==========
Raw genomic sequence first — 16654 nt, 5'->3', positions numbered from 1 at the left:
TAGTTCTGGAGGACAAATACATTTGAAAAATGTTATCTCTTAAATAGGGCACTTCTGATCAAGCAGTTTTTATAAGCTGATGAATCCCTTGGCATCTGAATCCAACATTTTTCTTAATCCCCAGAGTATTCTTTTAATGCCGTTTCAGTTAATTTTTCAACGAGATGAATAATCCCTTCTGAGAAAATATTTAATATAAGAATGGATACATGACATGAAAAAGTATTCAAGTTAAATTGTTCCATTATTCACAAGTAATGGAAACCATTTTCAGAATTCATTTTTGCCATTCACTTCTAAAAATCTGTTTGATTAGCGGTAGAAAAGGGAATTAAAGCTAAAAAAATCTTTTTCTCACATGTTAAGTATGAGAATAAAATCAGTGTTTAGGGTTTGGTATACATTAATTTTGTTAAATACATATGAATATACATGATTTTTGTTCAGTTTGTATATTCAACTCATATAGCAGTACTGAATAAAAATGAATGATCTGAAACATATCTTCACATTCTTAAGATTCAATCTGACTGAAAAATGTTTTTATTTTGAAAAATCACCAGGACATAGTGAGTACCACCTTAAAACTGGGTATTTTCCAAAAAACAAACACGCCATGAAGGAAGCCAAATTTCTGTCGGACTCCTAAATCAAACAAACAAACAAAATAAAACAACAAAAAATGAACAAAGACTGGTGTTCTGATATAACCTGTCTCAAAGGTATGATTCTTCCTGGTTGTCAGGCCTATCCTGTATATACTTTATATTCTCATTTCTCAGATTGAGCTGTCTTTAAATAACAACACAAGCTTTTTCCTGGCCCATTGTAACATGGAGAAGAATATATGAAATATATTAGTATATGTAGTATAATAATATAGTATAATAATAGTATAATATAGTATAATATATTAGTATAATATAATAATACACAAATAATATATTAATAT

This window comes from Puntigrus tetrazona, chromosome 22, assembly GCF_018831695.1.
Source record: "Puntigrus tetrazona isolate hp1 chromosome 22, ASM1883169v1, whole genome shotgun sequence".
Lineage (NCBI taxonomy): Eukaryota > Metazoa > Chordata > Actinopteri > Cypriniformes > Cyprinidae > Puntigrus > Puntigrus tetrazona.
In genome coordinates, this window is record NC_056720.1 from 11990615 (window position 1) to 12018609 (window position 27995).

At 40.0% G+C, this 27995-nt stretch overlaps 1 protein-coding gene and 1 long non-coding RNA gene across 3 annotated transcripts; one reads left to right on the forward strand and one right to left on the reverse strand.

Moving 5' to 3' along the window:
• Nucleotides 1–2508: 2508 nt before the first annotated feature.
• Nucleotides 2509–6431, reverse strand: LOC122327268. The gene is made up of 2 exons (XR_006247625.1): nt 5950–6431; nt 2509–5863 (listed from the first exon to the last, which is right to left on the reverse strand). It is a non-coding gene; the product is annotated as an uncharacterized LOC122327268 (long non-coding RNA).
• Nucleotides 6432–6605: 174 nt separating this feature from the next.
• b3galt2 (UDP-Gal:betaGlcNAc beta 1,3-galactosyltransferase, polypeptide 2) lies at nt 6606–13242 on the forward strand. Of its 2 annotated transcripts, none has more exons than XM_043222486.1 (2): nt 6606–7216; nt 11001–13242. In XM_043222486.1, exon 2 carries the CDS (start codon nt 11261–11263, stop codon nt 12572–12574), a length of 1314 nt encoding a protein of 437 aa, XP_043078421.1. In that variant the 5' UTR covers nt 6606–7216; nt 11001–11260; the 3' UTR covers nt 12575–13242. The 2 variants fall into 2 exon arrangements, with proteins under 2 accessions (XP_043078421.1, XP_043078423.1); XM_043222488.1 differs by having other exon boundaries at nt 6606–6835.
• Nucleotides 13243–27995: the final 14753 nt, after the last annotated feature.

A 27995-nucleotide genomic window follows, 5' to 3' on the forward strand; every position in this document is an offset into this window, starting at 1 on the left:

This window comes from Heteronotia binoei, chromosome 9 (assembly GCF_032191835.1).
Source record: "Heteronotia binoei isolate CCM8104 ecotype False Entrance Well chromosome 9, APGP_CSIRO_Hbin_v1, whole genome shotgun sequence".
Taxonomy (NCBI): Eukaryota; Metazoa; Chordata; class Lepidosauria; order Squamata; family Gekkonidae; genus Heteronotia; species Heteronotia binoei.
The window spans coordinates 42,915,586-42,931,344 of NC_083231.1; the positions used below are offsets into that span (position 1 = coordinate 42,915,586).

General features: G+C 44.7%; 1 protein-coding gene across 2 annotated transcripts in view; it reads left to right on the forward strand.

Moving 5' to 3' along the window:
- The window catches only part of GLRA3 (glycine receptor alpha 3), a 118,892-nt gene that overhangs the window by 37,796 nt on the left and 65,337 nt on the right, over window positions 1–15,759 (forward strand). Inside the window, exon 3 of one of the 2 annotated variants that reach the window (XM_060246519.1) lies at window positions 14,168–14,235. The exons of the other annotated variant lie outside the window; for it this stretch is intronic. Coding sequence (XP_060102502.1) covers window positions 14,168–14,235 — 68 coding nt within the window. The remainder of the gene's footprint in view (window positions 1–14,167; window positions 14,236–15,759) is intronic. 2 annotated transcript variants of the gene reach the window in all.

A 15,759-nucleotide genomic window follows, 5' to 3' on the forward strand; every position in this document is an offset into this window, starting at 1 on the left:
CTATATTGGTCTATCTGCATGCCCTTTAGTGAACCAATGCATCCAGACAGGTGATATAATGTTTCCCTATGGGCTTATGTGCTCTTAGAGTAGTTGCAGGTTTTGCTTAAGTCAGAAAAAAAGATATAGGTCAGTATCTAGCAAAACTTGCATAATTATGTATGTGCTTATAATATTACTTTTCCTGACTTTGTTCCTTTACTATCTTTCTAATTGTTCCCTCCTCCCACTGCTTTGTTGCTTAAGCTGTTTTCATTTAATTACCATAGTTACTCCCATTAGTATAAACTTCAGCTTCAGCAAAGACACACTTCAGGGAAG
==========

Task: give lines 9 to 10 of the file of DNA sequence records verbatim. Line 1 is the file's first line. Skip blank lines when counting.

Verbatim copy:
• Nucleotides 1–2508: 2508 nt before the first annotated feature.
• Nucleotides 2509–6431, reverse strand: LOC122327268. The gene is made up of 2 exons (XR_006247625.1): nt 5950–6431; nt 2509–5863 (listed from the first exon to the last, which is right to left on the reverse strand). It is a non-coding gene; the product is annotated as an uncharacterized LOC122327268 (long non-coding RNA).